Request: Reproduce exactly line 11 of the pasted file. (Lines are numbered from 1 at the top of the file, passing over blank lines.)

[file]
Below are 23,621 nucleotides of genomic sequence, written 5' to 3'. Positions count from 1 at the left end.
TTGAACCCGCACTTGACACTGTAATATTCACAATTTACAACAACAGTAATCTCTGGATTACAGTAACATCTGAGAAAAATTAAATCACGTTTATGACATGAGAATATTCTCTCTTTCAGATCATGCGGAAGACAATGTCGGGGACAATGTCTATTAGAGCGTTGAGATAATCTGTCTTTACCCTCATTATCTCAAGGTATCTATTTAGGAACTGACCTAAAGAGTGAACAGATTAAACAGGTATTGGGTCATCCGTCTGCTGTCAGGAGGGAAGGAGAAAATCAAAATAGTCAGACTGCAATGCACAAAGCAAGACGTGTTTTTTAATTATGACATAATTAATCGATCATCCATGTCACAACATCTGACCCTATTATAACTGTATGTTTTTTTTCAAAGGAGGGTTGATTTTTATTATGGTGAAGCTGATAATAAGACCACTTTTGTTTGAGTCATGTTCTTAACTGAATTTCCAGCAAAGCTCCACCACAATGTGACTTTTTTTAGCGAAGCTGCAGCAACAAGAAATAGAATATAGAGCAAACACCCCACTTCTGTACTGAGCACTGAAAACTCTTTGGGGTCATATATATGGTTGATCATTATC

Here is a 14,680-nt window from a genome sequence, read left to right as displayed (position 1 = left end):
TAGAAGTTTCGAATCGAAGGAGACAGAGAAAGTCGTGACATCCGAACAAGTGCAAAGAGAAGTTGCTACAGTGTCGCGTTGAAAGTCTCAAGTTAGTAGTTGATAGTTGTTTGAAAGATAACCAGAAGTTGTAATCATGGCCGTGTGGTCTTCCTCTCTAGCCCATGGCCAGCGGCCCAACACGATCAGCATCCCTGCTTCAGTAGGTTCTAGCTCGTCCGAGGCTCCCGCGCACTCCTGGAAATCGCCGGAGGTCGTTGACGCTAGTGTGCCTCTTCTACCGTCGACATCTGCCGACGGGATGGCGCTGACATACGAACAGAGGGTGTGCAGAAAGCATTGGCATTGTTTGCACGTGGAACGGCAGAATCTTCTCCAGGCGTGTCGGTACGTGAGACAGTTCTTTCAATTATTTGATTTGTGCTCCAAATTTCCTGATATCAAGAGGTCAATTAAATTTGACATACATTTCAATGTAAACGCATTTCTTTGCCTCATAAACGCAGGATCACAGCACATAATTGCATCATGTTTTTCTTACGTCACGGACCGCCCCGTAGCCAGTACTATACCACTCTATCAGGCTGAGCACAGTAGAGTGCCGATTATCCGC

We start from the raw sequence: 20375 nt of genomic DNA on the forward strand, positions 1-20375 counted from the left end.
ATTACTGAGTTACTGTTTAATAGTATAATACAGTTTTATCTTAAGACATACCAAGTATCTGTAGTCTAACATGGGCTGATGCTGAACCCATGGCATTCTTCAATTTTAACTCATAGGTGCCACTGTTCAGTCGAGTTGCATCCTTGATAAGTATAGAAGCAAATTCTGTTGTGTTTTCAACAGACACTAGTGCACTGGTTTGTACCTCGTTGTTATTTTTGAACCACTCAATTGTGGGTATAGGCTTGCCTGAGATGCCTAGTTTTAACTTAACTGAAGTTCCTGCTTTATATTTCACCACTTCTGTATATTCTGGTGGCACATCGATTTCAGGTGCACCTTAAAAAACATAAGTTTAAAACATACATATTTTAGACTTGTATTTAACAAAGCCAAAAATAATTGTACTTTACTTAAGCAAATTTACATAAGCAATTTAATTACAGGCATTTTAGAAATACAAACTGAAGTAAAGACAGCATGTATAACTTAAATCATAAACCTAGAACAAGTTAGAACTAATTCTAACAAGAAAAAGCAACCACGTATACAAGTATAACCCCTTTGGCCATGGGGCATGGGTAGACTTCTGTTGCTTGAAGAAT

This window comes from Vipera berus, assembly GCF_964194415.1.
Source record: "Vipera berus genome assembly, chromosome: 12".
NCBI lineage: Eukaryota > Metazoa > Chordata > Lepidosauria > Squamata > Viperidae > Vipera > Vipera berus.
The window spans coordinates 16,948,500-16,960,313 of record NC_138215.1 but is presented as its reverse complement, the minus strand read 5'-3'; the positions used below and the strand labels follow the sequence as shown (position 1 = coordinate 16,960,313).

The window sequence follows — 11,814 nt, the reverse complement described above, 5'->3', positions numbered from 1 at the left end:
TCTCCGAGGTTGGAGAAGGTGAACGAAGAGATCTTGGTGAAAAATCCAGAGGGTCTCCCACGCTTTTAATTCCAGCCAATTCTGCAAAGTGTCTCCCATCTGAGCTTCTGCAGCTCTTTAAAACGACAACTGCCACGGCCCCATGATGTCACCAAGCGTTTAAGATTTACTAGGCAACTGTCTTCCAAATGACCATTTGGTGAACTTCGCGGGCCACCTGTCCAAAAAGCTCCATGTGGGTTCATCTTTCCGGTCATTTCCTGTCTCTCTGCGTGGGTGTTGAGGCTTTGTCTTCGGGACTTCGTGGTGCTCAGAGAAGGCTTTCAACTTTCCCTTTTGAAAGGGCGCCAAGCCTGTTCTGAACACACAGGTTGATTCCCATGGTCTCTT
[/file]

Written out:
The window sequence follows — 11,814 nt, the reverse complement described above, 5'->3', positions numbered from 1 at the left end: